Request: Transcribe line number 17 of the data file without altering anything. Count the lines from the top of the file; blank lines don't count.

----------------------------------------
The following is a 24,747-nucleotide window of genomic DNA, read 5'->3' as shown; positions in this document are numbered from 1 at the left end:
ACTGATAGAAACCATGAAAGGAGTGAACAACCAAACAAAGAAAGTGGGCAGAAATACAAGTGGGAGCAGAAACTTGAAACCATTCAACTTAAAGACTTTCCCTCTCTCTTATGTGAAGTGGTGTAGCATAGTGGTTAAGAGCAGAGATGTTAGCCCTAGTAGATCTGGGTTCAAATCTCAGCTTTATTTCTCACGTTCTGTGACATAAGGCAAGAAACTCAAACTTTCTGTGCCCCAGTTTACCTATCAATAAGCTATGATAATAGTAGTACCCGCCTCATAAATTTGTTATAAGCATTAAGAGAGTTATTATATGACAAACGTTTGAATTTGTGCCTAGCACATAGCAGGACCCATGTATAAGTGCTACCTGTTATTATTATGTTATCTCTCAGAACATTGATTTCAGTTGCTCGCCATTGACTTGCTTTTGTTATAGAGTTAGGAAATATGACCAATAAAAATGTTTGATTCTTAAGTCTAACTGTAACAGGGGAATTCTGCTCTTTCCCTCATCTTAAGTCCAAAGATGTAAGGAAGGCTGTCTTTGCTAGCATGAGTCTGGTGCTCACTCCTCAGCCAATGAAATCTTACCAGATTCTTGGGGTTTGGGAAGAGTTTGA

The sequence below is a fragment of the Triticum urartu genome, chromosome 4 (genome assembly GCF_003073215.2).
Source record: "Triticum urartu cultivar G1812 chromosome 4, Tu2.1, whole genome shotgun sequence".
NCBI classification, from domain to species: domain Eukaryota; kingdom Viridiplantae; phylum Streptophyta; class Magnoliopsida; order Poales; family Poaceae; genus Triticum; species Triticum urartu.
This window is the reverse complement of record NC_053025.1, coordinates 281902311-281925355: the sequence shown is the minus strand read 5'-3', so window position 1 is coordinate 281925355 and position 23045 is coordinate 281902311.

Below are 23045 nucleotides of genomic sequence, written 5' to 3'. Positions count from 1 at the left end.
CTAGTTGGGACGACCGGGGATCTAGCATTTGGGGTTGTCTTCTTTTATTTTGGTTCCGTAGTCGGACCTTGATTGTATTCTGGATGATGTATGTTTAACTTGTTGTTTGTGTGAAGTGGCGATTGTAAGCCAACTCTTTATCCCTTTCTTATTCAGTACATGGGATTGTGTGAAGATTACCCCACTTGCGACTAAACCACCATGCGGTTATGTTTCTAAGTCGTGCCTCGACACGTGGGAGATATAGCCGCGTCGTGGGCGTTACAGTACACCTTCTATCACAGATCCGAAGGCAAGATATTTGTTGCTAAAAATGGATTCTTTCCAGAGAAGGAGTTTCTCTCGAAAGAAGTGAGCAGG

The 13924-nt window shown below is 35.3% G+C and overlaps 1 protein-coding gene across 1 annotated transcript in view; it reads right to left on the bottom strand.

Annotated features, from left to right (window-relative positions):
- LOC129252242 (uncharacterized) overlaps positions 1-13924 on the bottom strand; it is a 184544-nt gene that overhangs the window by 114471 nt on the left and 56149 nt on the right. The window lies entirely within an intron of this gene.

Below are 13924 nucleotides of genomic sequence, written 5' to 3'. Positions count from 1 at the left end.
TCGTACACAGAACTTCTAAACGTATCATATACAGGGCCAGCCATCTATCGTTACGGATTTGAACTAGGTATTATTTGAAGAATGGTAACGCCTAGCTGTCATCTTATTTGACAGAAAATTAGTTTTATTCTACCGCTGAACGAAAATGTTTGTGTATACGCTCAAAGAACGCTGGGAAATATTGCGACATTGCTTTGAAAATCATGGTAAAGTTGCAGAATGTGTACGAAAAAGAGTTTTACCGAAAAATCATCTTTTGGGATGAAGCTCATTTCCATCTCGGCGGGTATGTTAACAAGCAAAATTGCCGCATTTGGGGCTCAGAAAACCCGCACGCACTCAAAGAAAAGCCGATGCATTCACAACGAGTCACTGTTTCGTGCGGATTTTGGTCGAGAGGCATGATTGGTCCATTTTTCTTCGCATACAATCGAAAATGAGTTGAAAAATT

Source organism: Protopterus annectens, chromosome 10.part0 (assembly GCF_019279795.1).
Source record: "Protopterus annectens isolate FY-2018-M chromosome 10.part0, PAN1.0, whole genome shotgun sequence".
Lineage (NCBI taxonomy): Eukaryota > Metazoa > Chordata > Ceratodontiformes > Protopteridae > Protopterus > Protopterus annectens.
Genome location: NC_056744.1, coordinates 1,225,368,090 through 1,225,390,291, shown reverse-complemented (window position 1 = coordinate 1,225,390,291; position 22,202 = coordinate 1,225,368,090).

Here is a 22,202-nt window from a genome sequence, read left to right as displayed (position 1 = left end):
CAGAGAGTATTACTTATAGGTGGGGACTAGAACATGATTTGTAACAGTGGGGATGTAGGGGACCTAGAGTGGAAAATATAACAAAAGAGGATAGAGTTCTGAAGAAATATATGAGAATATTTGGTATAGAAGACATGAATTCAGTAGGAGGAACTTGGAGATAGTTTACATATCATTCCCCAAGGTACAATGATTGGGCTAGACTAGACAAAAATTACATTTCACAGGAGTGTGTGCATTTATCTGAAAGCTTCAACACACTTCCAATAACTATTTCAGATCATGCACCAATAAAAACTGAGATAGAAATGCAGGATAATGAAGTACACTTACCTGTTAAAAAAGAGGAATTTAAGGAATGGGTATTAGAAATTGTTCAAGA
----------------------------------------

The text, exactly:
Genome location: NC_056744.1, coordinates 1,225,368,090 through 1,225,390,291, shown reverse-complemented (window position 1 = coordinate 1,225,390,291; position 22,202 = coordinate 1,225,368,090).